If man does not become aware of their negligence and carelessness towards the environment, rivers, lakes, and other water supply systems will be depleted. The Clean Water Act in 1972 and the National Pollutant Discharge Elimination Systems (NAPES) program is what the nation has put forth to bring back and look out for the quality of our rivers, lakes, and coastal waters. Water pollution has been divided by the Environmental Protection Agency (EPA) into two categories: point and non-point. Point sources are created by sewage, factories, and ships.
Non-point sources include agriculture runoff, mining activities, and paved roads. These pollutants reach our water systems when rainfall or snowbell moves over and through the ground. As this runoff moves, all natural and human-made pollutants are deposited into lakes, rivers, wetlands, coastal waters, and even underground sources of drinking water (Water Pollution, 2010). Every human contributes to water pollution without knowing about it. People do not realize that a source that was once plentiful is rapidly becoming contaminated due to negligence and carelessness. Waste disposal has always been an issue.
This is not due to the mount of wastes, but the improper disposal of this pollutant. Humans unknowingly contribute to water pollution when bathing and washing clothes. One is not concerned with whether or not their product is environmentally safe but if it makes their hair and clothes soft and smell good. Purchasing more environmental products can help water pollution and rid the environment of one polluter (Main Causes of Water Pollution, 2010). Besides improper and careless waste disposal, toxic substances from industrial, agricultural, and domestic use is another cause of water pollution.
If chemical stories were equipped with better facilities that can release treated wastewater, lakes or rivers would not be harmed when dumping their products (Main Causes of Water Pollution, 2010). If home owners associations would build and provide subdivisions with sewage treatment facilities, transportation could be controlled and dying bodies of water could be saved. Transportation refers to an increase of nutrients in a body of water. Transportation is rapidly accelerated by human activities which are known as “nutrient pollution. The leading cause is from fertilizer and manure runoff from farms. As these nutrients enter water supply, they increase the growth of plant life and algae. Plant life drastically reduces the amount of available oxygen in which chokes out animal species and creates a “dead-zone. ” A sign of transportation within lakes and rivers is a bright green or red color. These are serious signs to scientists that show ill health, and major concern. Environmental agencies have stepped in and made farms closely monitor their fertilizers and manure deposits.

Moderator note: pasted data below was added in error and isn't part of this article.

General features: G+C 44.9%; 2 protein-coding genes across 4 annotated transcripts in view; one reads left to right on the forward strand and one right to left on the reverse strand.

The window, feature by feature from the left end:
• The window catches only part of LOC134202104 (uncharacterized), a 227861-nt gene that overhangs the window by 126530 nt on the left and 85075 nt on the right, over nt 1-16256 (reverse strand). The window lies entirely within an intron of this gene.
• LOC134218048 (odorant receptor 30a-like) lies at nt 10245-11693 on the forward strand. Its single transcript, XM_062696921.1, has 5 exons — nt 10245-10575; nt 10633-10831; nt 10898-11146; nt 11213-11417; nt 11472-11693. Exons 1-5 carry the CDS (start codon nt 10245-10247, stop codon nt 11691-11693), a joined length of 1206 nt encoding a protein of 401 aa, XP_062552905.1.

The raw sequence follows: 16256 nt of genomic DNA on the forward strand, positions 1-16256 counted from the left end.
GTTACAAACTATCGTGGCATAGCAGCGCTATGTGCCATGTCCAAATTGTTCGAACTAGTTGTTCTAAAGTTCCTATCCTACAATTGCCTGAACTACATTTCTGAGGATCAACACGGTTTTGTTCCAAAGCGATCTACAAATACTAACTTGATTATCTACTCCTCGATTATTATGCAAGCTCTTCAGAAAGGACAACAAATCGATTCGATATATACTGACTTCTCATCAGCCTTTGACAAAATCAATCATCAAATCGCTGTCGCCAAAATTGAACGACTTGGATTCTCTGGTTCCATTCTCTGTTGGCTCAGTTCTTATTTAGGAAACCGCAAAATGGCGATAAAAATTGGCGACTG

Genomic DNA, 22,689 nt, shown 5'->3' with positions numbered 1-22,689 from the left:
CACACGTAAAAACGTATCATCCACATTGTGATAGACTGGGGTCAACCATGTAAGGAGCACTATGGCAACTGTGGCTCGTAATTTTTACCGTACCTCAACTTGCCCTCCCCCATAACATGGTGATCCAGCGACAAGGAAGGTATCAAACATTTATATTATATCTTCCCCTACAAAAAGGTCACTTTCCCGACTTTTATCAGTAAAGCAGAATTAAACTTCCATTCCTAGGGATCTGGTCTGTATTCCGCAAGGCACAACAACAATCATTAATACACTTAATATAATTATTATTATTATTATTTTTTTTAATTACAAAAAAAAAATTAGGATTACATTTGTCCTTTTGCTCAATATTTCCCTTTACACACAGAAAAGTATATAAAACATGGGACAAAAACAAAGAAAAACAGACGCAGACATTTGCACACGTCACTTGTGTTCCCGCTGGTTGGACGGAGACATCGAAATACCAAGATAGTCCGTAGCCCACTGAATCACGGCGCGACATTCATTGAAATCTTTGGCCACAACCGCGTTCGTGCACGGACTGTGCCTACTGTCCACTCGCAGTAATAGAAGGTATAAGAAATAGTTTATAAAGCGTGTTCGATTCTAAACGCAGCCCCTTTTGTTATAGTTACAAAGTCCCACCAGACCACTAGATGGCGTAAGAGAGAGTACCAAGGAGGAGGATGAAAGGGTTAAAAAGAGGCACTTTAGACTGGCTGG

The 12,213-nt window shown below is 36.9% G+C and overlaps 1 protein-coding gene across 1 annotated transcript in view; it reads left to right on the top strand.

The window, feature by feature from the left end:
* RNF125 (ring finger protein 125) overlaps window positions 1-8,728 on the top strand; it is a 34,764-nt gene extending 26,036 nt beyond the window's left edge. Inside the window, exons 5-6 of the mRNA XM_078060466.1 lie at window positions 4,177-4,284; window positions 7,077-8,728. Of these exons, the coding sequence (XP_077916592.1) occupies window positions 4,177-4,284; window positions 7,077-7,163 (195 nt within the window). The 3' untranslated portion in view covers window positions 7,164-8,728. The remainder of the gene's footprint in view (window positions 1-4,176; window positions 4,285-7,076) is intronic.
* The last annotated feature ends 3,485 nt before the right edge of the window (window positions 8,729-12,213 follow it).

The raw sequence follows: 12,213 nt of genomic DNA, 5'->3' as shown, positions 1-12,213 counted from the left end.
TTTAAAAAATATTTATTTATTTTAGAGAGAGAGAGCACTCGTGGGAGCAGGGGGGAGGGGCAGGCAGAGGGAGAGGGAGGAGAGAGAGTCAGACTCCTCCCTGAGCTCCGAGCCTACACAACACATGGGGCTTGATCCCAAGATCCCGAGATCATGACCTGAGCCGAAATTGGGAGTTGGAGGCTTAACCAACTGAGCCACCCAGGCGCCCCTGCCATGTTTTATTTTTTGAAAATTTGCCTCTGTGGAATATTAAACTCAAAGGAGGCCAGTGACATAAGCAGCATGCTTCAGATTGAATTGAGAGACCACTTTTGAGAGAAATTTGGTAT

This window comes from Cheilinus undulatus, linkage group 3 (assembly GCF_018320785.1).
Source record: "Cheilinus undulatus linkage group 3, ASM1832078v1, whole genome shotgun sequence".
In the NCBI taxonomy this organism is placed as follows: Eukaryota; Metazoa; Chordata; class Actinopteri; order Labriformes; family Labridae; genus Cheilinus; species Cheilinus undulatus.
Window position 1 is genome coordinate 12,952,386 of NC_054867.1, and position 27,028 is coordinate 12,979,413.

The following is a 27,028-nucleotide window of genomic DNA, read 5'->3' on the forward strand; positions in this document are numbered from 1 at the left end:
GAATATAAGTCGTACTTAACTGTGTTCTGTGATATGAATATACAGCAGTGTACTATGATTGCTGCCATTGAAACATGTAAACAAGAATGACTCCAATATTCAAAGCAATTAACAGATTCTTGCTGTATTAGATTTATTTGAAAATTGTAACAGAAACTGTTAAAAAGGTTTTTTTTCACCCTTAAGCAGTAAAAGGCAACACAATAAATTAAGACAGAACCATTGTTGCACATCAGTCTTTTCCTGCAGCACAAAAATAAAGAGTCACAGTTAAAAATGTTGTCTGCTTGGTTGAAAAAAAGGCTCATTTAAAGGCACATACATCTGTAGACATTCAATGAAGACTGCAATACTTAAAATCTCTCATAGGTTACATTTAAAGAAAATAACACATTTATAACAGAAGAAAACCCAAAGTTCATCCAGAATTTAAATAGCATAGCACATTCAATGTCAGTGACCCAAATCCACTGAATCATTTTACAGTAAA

If these farm do not comply, they may be fined for runoff above authorized levels (What is Transportation? 201 0) Sedimentation is also another factor of water pollution. Deforestation, farming, and soil erosion causes solid particles to accumulate and settle in water. These sediments cloud the reproduction grounds of aquatic animals thus leading to eventual extinction (Main Causes of Water Pollution, 2010). Around the sass and 1 sass, environmental concerns arose that affected the definition of what clean, pure water really was and if the government was responsible for providing this water.
In the sass, lobbyists started making progress in their fight for the environment. Several acts were passed through Congress in show of their efforts to include Earth Day becoming a national holiday, the formation of the Environmental Protection Agency (EPA), the Clean Air Act, and most importantly to water pollution, the Clean Water Act of 1972. Due to this act every city in the United States had to build a water treatment plant (The Clean Water Act of 1 972, 2010).
Water technology has progressed since the passing of this law but water treatment plants are still not able to provide 100 percent uncontaminated water. Water within these lands is contaminated with disease-bearing pathogens, pesticide chemicals, and industrial sludge to only name a few. Because of these pollutants, city residents receive chlorinated and fluoridated water. Chlorine causes asthma and other respiratory diseases, and large amounts of fluoride intake can cause dental problems, and other serious health issues in children.
After water is purified in treatment plants, it picks up lead and other chemicals when traveling through a home’s plumbing system. Removing these lead based pipes would be one way of eliminating this polluter (Water Filtration in he Present- Whole House Water Filter Systems, 2010). While the Clean Water Act in 1 972 concentrated on water filtration for homes, the National Pollutant Discharge Elimination Systems (NAPES) program concentrated on protecting and restoring the quality of our rivers, lakes, and coastal waters.
In 1980, one-third of the nation’s water was thought of as healthy. Now, about two- thirds is healthy (Protecting the Nation’s Waters through Effective NAPES Permits, 2001). The NAPES permit specifies what a certain state deems acceptable in levels Of pollutants in a discharge. It is up to the permit holder to choose what technologies they want to use to reach that level. Permits are renewed every five years. Each time a permit holder tries to renew, the permit is tightened to reduce the pollution that is discharged.